I feel comfortable discussing relationships and sexual health.
I feel like my experiences and knowledge are understood and responded to.
Everyone/everything I interact with treats me like an independent person with expertise in my own thoughts, emotions, and needs.
I feel like I understand everything I need to and know how to use this knowledge in the future.
Should I need it, I know where to turn for further advice and support.
I feel at ease with how I feel and the actions I should take next.
I feel involved and part of a positive community who are focussed on helping improve things.
I understand and know more about the problems and topics I am dealing with.
These have been:
- Shared with all key stakeholder organisations and participants,
- Positioned as a starting point that can be cloned, customised, and iterated on as required.
Over time these principles could be integrated with an evaluation and production checklist for new resources and workshops.
Establishing consistency: creating an evaluation and production checklist for new resources and workshops
Another deliverable that was developed post-event was the evaluation and production checklist. The purpose of this deliverable was to provide a set of simple questions that could be used by cross-functional teams to co-evaluate and co-produce new resources and workshops.
Like the user experience principles, we wanted to ensure that anyone who was part of a working group post-event, or those from the wider profession, would have a starting point for critiquing the resources that currently exist. To ensure consistency, there needed to be a standardised approach to assessing resources even though different people from disparate backgrounds could be doing the assessment.
The checklist categories and questions were identified based on:
- Key points that were made and then captured by facilitators throughout group discussions,
- Frequent responses to exercises conducted on the day, e.g. formats, adaptability, etc.
- Best practice.
We’ve detailed the questions that could be integrated into a standardised evaluation and production checklist for evaluating and/or creating new resources below:
Is the target audience for the content clearly articulated?
Has the content been co-produced with this audience?
Has the content been tested / checked for its target audience?
Does the content contain first-hand / personal stories?
Does this content contain practical tips and examples?
Is this content up to date?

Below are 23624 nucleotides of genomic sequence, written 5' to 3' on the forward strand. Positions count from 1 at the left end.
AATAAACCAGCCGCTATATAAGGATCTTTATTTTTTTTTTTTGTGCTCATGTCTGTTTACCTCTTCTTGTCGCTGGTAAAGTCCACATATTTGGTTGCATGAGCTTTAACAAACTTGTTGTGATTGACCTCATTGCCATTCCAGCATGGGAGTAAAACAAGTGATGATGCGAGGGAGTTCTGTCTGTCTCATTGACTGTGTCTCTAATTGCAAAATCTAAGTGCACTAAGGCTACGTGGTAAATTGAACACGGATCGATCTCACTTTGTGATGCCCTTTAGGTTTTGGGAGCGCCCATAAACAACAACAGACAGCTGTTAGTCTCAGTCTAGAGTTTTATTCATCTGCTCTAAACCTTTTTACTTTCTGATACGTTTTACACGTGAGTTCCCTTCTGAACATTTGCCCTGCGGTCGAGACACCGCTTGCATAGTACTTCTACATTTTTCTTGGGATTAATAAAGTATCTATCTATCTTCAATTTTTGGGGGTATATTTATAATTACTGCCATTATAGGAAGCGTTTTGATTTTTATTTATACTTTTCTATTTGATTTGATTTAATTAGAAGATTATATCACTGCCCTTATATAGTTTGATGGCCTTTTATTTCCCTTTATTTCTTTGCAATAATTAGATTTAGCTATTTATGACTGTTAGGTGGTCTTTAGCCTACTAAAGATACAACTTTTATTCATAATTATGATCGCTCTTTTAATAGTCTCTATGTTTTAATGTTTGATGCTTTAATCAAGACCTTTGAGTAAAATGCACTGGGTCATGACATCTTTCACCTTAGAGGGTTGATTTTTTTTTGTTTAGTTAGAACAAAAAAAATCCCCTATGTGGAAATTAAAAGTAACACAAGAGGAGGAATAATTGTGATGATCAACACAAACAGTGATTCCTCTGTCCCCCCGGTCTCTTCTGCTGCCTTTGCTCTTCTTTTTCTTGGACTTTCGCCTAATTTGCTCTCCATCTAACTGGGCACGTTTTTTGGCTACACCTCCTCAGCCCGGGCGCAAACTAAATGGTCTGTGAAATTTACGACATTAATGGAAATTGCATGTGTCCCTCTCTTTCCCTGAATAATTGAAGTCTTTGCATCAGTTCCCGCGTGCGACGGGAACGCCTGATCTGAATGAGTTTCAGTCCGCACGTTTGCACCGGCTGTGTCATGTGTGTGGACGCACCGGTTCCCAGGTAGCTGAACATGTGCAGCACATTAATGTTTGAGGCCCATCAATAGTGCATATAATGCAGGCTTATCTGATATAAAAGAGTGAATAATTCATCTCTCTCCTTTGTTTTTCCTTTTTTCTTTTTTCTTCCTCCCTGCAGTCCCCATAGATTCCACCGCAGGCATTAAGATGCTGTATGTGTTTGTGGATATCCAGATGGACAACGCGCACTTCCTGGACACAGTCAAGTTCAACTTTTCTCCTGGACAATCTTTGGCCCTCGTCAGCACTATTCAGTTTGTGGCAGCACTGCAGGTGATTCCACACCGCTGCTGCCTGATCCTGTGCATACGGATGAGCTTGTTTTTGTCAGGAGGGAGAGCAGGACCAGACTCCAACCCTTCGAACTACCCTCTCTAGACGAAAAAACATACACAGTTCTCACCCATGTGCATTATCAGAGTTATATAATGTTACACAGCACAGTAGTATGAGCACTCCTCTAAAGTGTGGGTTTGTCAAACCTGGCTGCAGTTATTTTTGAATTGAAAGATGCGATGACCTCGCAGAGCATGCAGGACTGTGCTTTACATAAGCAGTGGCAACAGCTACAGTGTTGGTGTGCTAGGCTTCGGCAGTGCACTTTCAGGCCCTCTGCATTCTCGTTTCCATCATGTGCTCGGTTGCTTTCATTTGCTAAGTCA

Is the topic adequately covered?
Are relevant services and points of contact signposted?
Who should ensure this content is maintained/kept up-to-date?
Is this content structured and formatted appropriately?
Is all text supported by visual/interactive elements?
Could this content be deemed to be “easily read” / in an “easy read” format?
Is this content available in multiple formats?
Is the content accessible to a broad range of service users?
Is this content likely to adhere to our experience principles?
Although written specifically for Sandyford, these questions are high-level and project/organisation agnostic. So, we hope they can be used and adapted by others to make the process of evaluating and/or creating high-quality resources and courses a bit easier.
Sandyford is committed to ensuring that everyone enjoys good and positive sexual health. Their vision is perfectly aligned with the Scottish Approach to Service Design. Which is why everyone from Sandyford and the broader working group were so keen to share these outputs post-event.
So, if you’re looking to define a set of user experience principles or define an evaluation and production checklist that guides a broad range of volunteers we’d highly recommend reviewing the outputs produced following this engagement event.
And, if you’d like to learn more, or discuss either of these deliverables in further detail please feel free to contact us.
Further information and resources
Throughout this project we found the following resources incredibly helpful:
Photo Symbols – A photo library for Easy Read information and 5,000 pictures featuring actors with learning disabilities. Also provides templates and training for Easy Read documents. Has a team of expert advisors with learning disabilities that meet every month. Contains images relating to relationships and sexual health (Sexual abuse) and the ability to turn on safe search.